1. Noneconomist

        RS: seems Trumps friends are none too thrilled with his role in the vaccine’s development. Since being booed in Texas and Alabama after bragging about being vaccinated and about how quickly the vaccine became available during his watch, Trump has remained silent on the subject. No surprise, since his fans remain far less likely to be vaccinated than Trump himself.
        Unlike Biden and other world leaders who were vaccinated in public, Trump chose to be vaccinated privately. Wonder why?
        Oh, and odds of hearing Trump discuss “one oh his signature accomplishments” while addressing the faithful? Slim if that.

      2. pgl

        Dude – you should go onto Fox and Friends where your BS will be appreciated. The history of this vaccine development undermine your kneeling down to the most incompetent person ever to sit in the Oval Office. But do troll on as I hear the blonde on Fox and Friends is a hottie.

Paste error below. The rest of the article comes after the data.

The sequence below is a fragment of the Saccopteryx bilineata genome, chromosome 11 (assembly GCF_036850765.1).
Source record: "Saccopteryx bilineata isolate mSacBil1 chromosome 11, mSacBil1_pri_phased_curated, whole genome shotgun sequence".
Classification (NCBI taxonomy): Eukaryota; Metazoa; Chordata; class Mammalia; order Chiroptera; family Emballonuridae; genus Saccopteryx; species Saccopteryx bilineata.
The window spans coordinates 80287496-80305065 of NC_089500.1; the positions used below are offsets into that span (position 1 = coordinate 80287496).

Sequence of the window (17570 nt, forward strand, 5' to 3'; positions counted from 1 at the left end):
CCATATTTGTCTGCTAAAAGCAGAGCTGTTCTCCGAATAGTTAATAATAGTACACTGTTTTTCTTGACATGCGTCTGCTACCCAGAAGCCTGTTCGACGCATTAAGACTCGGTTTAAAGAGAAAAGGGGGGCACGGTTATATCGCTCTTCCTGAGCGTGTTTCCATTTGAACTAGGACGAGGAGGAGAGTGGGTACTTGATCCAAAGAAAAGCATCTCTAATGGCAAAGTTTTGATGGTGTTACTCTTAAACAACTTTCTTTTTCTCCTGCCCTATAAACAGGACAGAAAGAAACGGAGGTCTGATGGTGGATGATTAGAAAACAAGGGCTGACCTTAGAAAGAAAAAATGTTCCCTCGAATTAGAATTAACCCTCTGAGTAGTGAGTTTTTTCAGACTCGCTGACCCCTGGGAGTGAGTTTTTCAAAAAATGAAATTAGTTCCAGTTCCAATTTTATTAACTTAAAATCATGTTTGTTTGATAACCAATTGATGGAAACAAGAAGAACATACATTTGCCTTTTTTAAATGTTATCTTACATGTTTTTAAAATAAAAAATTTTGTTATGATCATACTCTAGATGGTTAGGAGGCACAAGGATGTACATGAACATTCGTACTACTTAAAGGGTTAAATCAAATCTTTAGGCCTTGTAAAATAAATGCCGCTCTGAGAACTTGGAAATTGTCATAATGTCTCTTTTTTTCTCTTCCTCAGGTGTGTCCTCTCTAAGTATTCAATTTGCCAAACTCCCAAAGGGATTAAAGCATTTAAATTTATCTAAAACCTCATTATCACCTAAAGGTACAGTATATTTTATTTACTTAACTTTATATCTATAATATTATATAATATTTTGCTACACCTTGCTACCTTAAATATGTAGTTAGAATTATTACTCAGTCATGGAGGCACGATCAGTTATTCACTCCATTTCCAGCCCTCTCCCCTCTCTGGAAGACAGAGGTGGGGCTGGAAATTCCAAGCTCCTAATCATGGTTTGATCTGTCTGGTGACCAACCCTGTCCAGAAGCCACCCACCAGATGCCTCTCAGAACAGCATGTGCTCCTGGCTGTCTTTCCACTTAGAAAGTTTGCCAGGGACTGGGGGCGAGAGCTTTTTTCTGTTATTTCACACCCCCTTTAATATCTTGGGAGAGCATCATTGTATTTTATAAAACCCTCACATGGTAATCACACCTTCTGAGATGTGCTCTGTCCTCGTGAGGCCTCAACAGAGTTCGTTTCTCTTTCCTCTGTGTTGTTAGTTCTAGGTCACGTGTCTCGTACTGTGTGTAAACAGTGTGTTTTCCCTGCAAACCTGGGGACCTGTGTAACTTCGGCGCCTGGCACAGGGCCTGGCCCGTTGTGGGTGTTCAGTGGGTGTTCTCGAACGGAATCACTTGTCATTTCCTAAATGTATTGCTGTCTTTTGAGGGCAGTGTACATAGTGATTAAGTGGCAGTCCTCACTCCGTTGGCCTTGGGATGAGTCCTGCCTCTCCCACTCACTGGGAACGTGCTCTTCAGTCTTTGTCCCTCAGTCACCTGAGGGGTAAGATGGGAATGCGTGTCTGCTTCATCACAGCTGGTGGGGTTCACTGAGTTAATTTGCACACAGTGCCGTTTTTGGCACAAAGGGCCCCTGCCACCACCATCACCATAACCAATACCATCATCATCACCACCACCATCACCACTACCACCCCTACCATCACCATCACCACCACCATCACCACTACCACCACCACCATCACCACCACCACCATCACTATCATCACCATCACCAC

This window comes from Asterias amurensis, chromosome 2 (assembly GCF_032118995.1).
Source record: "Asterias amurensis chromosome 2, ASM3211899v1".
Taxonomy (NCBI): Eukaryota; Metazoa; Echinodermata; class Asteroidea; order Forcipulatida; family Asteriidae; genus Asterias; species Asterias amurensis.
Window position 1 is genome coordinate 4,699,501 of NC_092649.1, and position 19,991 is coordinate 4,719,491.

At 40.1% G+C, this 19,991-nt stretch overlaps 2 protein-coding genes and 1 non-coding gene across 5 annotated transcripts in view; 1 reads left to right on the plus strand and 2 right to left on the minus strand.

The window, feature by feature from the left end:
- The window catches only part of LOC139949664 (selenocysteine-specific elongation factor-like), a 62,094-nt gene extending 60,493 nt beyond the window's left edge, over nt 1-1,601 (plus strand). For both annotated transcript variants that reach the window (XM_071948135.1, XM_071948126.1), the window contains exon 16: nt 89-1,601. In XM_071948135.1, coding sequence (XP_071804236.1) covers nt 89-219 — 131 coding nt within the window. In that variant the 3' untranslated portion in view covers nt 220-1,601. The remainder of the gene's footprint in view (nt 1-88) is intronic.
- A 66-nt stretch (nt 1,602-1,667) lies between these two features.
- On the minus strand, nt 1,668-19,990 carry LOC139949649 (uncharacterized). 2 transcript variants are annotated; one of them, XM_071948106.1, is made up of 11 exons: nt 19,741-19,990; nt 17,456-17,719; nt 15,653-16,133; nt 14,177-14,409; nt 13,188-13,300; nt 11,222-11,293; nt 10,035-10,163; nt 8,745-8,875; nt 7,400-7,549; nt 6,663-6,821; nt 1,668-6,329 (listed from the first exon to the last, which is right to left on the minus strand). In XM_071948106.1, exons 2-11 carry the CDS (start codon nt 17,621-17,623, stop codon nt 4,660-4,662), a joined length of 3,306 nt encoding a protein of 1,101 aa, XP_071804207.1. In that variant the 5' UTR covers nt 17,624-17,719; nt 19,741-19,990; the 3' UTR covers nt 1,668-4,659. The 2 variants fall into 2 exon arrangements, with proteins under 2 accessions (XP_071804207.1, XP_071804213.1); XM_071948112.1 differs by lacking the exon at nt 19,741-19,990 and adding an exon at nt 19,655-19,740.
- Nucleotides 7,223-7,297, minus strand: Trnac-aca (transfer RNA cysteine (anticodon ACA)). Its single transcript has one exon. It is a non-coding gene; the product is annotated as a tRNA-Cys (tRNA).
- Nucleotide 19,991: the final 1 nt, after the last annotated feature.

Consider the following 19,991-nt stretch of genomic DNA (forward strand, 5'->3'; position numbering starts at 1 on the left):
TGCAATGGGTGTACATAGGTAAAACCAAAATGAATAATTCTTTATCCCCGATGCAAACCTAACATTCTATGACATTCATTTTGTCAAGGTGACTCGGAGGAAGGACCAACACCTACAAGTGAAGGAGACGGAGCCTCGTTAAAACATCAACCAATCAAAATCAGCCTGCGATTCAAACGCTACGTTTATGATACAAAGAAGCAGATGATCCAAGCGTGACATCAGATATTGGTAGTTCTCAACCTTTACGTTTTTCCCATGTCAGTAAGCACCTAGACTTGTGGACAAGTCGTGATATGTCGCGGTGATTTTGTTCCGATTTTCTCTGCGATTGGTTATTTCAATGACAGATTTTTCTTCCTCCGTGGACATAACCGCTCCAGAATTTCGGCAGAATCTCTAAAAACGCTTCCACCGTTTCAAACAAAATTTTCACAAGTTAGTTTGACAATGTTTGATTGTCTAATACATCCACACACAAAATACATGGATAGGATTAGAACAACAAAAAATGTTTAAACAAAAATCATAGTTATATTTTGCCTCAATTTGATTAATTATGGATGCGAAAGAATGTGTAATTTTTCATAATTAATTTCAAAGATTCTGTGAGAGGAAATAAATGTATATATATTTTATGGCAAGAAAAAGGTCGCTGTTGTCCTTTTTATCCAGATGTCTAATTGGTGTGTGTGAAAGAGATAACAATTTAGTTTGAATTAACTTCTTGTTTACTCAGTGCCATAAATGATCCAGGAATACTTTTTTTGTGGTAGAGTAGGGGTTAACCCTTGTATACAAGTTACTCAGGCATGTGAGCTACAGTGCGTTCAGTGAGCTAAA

3. pgl

        Gee the RICK finds a pediatrician (that is Dr. Irwin’s Redlener’s profession) who in an interview showed he is not Dr. Fauci. Hey Rickie pooh – this is the best you can do? Mighty weenie even for a MAGA troll like you.

      4. Ivan

        Some were surprised at how fast the vaccines got developed and they were certainly developed faster than is the norm for new vaccines. There may even be some people with knowledge and expertise in “pandemics” who were convinced it could never be done in a year. Those who were heavily involved with the actual technology of mRNA vaccine development were hopeful that they could get it done in a year (that was the timeline in the plans they submitted for funding).